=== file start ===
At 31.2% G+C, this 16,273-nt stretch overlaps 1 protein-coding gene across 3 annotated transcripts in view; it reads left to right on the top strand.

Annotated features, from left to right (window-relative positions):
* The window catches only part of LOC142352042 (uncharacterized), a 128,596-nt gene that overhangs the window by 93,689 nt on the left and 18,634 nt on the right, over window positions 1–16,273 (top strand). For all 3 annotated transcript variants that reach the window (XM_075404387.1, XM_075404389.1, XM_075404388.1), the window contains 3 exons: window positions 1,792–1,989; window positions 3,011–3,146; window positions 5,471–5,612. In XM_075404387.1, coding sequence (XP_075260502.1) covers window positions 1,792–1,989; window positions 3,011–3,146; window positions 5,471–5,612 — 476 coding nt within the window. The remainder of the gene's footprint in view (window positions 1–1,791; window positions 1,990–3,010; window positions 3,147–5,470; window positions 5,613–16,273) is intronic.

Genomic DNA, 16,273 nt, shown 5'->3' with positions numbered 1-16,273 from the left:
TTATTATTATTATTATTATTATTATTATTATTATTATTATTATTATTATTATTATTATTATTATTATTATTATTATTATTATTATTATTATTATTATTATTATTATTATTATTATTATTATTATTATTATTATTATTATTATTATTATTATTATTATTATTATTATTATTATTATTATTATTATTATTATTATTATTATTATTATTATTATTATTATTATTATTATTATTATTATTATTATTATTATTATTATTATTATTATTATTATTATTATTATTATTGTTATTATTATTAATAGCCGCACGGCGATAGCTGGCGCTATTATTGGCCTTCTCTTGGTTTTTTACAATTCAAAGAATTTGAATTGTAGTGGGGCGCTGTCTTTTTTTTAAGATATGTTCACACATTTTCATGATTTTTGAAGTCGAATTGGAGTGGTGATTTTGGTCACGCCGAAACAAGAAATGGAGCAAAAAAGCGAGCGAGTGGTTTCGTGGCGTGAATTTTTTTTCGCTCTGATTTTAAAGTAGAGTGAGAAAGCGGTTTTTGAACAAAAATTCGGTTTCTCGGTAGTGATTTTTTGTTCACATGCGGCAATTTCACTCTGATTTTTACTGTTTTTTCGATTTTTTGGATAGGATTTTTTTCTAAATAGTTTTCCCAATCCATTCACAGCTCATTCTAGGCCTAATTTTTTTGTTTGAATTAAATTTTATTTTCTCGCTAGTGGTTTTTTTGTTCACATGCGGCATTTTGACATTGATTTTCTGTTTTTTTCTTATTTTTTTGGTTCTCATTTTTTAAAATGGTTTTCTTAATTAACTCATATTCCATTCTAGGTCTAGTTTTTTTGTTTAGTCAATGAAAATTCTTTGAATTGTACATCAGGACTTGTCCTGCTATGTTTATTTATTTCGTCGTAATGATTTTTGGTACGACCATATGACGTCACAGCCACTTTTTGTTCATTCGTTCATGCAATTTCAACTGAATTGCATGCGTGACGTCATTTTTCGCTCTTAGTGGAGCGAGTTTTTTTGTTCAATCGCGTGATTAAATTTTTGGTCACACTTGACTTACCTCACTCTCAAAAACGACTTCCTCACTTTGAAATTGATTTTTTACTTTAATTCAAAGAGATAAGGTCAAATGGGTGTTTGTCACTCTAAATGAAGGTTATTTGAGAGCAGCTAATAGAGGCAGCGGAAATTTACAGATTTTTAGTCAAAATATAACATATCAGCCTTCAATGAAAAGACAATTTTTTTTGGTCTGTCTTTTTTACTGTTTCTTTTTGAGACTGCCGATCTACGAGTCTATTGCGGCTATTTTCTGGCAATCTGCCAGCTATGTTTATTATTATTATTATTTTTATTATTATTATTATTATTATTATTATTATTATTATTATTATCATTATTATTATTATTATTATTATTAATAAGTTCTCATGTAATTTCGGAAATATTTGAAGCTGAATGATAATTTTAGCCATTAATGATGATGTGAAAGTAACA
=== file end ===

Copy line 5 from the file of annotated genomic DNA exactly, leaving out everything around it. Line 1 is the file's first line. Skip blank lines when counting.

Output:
TTATTATTATTATTATTATTATTATTATTATTATTATTATTATTATTATTATTATTATTATTATTATTATTATTATTATTATTATTATTATTATTATTATTATTATTATTATTATTATTATTATTATTATTATTATTATTATTATTATTATTATTATTATTATTATTATTATTATTATTATTATTATTATTATTATTATTATTATTATTATTATTATTATTATTATTATTATTATTATTATTATTATTATTATTATTATTATTATTATTATTATTATTATTGTTATTATTATTAATAGCCGCACGGCGATAGCTGGCGCTATTATTGGCCTTCTCTTGGTTTTTTACAATTCAAAGAATTTGAATTGTAGTGGGGCGCTGTCTTTTTTTTAAGATATGTTCACACATTTTCATGATTTTTGAAGTCGAATTGGAGTGGTGATTTTGGTCACGCCGAAACAAGAAATGGAGCAAAAAAGCGAGCGAGTGGTTTCGTGGCGTGAATTTTTTTTCGCTCTGATTTTAAAGTAGAGTGAGAAAGCGGTTTTTGAACAAAAATTCGGTTTCTCGGTAGTGATTTTTTGTTCACATGCGGCAATTTCACTCTGATTTTTACTGTTTTTTCGATTTTTTGGATAGGATTTTTTTCTAAATAGTTTTCCCAATCCATTCACAGCTCATTCTAGGCCTAATTTTTTTGTTTGAATTAAATTTTATTTTCTCGCTAGTGGTTTTTTTGTTCACATGCGGCATTTTGACATTGATTTTCTGTTTTTTTCTTATTTTTTTGGTTCTCATTTTTTAAAATGGTTTTCTTAATTAACTCATATTCCATTCTAGGTCTAGTTTTTTTGTTTAGTCAATGAAAATTCTTTGAATTGTACATCAGGACTTGTCCTGCTATGTTTATTTATTTCGTCGTAATGATTTTTGGTACGACCATATGACGTCACAGCCACTTTTTGTTCATTCGTTCATGCAATTTCAACTGAATTGCATGCGTGACGTCATTTTTCGCTCTTAGTGGAGCGAGTTTTTTTGTTCAATCGCGTGATTAAATTTTTGGTCACACTTGACTTACCTCACTCTCAAAAACGACTTCCTCACTTTGAAATTGATTTTTTACTTTAATTCAAAGAGATAAGGTCAAATGGGTGTTTGTCACTCTAAATGAAGGTTATTTGAGAGCAGCTAATAGAGGCAGCGGAAATTTACAGATTTTTAGTCAAAATATAACATATCAGCCTTCAATGAAAAGACAATTTTTTTTGGTCTGTCTTTTTTACTGTTTCTTTTTGAGACTGCCGATCTACGAGTCTATTGCGGCTATTTTCTGGCAATCTGCCAGCTATGTTTATTATTATTATTATTTTTATTATTATTATTATTATTATTATTATTATTATTATTATTATCATTATTATTATTATTATTATTATTAATAAGTTCTCATGTAATTTCGGAAATATTTGAAGCTGAATGATAATTTTAGCCATTAATGATGATGTGAAAGTAACA